Programme Aims

This award is offered within the Postgraduate Scheme in Health Technology, which aims to provide professionals in Medical Imaging, Radiotherapy, Medical Laboratory Science, Health Technology, as well as others interested in health technology, with an opportunity to develop advanced levels of knowledge and skills.

A. Advancement in Knowledge and Skill
‌•To develop specialists in their respective professional disciplines to enhance their career paths;
‌•To broaden students' exposure to health science and technology to enable them to cope with the ever-changing demands of work; and
‌•To provide a laboratory environment for testing problems encountered at work.

Students develop intellectually, professionally and personally while advancing their knowledge and skills in Medical Laboratory Science. The specific aims of this award are:
‌•To broaden and deepen students' knowledge and expertise in Medical Laboratory Science;
‌•To introduce students to advances in selected areas of diagnostic laboratory techniques;
‌•‌To develop in students an integrative and collaborative team approach to the investigation of common diseases;
‌•To foster an understanding of the management concepts that are relevant to clinical laboratories; and
‌•To develop students' skills in communication, critical analysis and problem solving.

B. Professional Development
‌•To develop students' ability in critical analysis and evaluation in their professional practices;
‌•To cultivate within healthcare professionals the qualities and attributes that are expected of them;
‌•To acquire a higher level of awareness and reflection within the profession and the healthcare industry to improve the quality of healthcare services; and
‌•To develop students' ability to assume a managerial level of practice.

C. Evidence-based Practice
‌•To equip students with the necessary research skills to enable them to perform evidence-based practice in the delivery of healthcare service.

D. Personal Development
‌•To provide channels for practising professionals to continuously develop themselves while at work; and
‌•To allow graduates to develop themselves further after graduation.

Programme Characteristics

Our laboratories are well-equipped to support students in their studies, research and dissertations. Our specialised equipment includes a flow cytometer, cell culture facilities, basic and advanced instruments for molecular biology research (including thermal cyclers, DNA sequencers, real-time PCR systems and an automatic mutation detection system), microplate systems for ELISA work, HPLC, FPLC, tissue processors, automatic cell analysers, a preparative ultracentrifuge and an automated biochemical analyser.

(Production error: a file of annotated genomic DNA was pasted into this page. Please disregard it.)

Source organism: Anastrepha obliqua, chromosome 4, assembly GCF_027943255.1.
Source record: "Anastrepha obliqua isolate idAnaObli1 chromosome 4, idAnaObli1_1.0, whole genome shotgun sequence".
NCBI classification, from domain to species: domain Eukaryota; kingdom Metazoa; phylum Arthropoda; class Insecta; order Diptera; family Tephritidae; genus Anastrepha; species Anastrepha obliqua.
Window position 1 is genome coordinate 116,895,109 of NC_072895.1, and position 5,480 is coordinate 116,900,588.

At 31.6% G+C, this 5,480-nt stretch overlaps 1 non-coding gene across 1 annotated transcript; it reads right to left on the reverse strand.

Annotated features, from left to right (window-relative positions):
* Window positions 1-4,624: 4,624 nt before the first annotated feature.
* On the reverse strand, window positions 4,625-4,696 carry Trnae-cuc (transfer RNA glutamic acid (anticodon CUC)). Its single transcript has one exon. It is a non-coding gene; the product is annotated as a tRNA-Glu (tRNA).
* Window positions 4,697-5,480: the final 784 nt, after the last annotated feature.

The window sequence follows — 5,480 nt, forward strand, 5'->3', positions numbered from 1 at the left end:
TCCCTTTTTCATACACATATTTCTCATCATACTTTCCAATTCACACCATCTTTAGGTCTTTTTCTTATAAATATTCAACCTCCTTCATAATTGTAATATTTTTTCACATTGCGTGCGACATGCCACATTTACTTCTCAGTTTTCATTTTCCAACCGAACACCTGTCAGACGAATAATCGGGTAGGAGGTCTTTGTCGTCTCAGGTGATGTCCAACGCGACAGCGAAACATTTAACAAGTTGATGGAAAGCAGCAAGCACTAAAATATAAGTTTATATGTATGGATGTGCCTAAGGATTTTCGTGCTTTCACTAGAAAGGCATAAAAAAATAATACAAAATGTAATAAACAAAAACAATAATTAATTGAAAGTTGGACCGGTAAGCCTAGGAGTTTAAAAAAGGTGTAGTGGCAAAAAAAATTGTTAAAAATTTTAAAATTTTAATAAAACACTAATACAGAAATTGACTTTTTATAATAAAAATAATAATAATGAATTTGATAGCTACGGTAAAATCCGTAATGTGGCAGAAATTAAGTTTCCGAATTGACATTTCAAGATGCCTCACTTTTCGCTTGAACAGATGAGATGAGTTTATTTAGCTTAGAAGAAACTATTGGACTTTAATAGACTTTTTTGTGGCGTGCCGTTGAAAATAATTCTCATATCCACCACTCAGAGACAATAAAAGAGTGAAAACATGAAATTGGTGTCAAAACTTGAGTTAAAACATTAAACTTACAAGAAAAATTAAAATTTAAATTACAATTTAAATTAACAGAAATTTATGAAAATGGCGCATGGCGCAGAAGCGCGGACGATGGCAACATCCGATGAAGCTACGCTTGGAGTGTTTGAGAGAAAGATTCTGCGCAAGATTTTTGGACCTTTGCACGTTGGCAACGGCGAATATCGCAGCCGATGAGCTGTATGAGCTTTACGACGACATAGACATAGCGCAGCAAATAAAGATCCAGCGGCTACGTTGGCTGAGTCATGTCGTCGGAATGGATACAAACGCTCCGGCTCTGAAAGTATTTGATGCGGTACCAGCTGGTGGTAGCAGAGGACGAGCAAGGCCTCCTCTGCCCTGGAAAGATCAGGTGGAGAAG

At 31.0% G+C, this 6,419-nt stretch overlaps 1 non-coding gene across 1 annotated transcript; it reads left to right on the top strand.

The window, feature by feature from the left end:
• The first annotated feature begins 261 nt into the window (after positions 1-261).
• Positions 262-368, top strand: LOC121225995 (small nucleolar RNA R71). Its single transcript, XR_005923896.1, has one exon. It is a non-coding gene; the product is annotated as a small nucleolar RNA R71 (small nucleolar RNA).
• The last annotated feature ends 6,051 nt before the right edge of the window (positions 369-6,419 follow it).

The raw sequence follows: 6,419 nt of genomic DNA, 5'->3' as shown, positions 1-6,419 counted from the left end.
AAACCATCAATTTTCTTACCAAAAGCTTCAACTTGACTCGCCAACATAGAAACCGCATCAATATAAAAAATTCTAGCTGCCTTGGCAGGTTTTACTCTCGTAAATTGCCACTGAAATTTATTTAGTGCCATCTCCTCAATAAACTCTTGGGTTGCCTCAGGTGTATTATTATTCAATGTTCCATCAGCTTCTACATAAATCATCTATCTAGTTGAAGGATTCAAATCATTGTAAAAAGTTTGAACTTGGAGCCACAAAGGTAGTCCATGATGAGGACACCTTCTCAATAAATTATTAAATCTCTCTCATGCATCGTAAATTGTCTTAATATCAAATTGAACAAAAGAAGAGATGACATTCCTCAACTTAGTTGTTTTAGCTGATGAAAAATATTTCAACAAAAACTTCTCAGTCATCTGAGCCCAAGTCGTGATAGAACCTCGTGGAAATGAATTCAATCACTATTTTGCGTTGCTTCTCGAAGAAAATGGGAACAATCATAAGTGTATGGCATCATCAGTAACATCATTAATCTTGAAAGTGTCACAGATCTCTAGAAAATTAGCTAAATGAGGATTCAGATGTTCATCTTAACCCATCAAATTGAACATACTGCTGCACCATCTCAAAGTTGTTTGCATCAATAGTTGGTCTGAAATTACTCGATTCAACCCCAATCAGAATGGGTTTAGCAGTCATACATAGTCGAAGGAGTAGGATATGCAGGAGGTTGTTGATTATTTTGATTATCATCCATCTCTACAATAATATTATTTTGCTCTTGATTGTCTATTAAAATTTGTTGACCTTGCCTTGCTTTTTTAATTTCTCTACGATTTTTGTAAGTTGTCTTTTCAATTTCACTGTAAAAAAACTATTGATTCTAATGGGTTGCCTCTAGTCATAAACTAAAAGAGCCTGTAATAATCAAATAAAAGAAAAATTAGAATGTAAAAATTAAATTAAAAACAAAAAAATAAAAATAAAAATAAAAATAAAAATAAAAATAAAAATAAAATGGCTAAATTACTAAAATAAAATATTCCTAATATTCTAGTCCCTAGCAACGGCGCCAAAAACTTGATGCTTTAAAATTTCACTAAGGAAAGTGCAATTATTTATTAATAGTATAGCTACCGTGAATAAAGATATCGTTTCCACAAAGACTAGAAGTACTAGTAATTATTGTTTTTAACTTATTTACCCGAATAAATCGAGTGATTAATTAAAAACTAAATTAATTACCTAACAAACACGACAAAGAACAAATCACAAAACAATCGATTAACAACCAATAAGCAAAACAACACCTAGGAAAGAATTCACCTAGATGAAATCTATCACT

This programme is accredited by the Institute of Biomedical Science (UK), and graduates are eligible to apply for Membership of the Institute.

Programme Structure

The Postgraduate Scheme in Health Technology consists of the following awards:
‌•MSc in Medical Imaging and Radiation Science
‌•MSc in Medical Laboratory Science

A range of subjects that are specific to the Medical Laboratory Science profession, and a variety of subjects of common interest and value to all healthcare professionals, are offered. In general, each subject requires attendance on one evening per week over a 13-week semester.

Award Requirements

Students must complete 1 Compulsory Subject (Research Methods & Biostatistics), 4 Core Specialism Specific Subjects, 2 Elective Subjects (from any subjects within the Scheme) and a research-based Dissertation. They are encouraged to select a dissertation topic that is relevant to their professional and personal interests.

Students who have successfully completed 30 credits, but who have taken fewer than the required 4 Core Specialism Specific Subjects, will be awarded a generic MSc in Health Technology without a specialism award.

Students who have successfully completed 18 credits, but who decide not to continue with their course of MSc study, may request to be awarded a Postgraduate Diploma (PgD) as follows: